SilverStream updates app server

The firm is revamping its Java-based development tool and application server package for building multitier applications.

SilverStream Software is revamping its Java-based development tool and application server package to make it easier to build multitier applications.

The company this week debuted version 2.0 of its SilverStream application server software.

The application server is part of a Web application development system that is written in Java and builds Java server applications as well as Java and HTML client applications. The toolset generates business logic and database access as well as other communications code along with client, server, and middle-tier software.

Selling application server software is turning into big business. The software can simplify the task of linking incompatible systems and systems located in disparate locations. International Data Corporation pegs the current market as a $400 million-per-year business. By 2001, total application server sales are expected to reach more than $1 billion.

A host of companies are vying for business in the application server market, including Netscape Communications, IBM, Oracle, and Sybase, among others.

The company has revamped its application server with additional management tools. SilverStream 2.0 now includes load balancing to help distribute application components, fail-over and automatic restarting, and a new management console with Simple Network Management Protocol (SNMP) to allow connections to third-party management consoles.

SilverStream also has concentrated on making its integration features easier for developers to use. The new package includes a component data access scheme called Data Source Objects that defines a common API (application programming interface) for integrating SilverStream applications and data from business applications and databases.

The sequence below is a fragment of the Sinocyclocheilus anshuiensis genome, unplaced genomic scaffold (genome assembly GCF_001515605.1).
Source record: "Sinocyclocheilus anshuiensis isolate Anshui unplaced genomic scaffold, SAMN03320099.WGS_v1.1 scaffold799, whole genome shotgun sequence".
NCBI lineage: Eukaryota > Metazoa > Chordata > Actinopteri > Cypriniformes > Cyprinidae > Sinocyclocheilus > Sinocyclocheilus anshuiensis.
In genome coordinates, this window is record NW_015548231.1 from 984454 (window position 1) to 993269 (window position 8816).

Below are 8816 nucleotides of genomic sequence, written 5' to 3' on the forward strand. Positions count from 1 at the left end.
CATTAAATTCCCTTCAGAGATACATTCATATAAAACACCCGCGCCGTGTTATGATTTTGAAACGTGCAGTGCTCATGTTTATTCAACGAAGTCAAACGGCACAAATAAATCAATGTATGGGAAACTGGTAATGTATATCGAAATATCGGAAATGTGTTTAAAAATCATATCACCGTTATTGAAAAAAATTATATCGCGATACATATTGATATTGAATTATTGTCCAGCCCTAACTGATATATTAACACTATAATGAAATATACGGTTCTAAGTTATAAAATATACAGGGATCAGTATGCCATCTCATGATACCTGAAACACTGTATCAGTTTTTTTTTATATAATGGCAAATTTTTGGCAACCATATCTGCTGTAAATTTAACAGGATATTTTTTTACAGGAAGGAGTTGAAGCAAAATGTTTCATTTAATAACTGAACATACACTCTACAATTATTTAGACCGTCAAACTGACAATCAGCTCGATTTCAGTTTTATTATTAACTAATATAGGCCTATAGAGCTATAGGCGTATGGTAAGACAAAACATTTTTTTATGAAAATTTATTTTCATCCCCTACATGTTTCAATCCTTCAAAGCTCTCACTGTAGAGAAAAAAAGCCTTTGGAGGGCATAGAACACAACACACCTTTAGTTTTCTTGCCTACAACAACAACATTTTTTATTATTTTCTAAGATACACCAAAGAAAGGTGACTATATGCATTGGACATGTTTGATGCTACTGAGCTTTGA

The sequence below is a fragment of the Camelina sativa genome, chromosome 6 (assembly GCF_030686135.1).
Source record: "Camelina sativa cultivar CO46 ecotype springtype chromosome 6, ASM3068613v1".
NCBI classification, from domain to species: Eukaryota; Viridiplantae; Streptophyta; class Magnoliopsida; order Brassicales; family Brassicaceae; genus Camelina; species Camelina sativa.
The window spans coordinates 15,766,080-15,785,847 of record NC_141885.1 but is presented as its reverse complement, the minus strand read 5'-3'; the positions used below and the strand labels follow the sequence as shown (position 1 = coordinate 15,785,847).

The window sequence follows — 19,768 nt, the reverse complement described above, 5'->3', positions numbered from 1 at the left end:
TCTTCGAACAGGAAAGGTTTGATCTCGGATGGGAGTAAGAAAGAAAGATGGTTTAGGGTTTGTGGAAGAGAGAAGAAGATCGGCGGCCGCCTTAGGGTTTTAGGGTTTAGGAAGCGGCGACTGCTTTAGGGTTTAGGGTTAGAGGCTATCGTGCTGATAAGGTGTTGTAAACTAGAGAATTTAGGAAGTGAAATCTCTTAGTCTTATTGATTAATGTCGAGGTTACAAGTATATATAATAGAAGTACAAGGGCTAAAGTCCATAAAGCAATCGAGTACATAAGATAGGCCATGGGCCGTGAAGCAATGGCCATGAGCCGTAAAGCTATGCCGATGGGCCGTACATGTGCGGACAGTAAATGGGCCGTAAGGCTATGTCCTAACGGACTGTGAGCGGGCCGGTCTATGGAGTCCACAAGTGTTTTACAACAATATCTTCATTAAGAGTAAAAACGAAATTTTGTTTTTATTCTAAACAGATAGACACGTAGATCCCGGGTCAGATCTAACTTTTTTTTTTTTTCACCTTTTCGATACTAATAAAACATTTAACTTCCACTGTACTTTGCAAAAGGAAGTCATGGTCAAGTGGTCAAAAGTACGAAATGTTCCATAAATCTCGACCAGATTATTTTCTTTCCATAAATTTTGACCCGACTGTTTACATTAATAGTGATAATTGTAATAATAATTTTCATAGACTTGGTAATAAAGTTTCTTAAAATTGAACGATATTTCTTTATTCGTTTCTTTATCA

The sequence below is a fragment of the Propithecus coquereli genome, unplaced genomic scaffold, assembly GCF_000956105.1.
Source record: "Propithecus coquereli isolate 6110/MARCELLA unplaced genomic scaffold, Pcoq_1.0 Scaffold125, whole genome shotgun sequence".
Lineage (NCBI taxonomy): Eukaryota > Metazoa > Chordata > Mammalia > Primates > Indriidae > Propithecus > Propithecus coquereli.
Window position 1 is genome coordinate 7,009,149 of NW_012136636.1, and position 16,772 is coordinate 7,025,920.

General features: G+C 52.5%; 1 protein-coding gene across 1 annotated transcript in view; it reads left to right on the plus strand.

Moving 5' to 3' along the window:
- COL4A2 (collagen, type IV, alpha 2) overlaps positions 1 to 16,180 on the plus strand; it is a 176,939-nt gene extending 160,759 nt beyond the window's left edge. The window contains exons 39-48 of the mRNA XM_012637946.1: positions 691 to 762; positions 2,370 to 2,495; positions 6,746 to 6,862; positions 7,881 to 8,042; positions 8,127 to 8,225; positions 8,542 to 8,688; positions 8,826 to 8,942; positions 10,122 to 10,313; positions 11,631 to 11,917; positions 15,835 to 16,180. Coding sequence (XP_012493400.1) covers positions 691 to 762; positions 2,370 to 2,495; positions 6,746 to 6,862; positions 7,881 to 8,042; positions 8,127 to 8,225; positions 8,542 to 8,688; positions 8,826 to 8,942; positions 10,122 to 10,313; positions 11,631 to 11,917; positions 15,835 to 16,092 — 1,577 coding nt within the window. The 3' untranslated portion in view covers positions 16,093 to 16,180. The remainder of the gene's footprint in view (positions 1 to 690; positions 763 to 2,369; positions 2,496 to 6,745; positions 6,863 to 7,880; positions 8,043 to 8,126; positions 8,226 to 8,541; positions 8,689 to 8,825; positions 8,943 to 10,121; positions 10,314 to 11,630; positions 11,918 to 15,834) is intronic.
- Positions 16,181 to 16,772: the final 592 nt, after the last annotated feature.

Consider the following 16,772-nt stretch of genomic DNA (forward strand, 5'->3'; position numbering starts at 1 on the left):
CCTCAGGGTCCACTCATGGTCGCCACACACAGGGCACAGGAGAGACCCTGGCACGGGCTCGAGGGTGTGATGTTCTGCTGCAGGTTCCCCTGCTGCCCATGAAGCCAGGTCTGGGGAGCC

On the client development side, SilverStream 2.0 includes a new HTML development tool for building client-side applications and server-side scripting more easily.

Finally, SilverStream users now can encapsulate business logic--the actual rules that make a business application work--into reusable objects that can be distributed on multiple application tiers. The tool supports the CORBA (Common Object Request Broker Architecture) model for building objects. SilverStream also can communicate with COM (Component Object Model) applications when running on Windows NT.

SilverStream development licenses and deployment licenses are priced separately. The tool works with Windows NT and Solaris operating systems.

A single SilverStream developer license costs $495. The company also offers a five-user development pack for $2,495 and a ten-user package for $4,995.

Deployment licenses start at $8,500 for a single processor server.

About the author

    Mike Ricciuti joined CNET in 1996. He is now CNET News' Boston-based executive editor and east coast bureau chief, serving as department editor for business technology and software covered by CNET News, Reviews, and Download.com. E-mail Mike.

     

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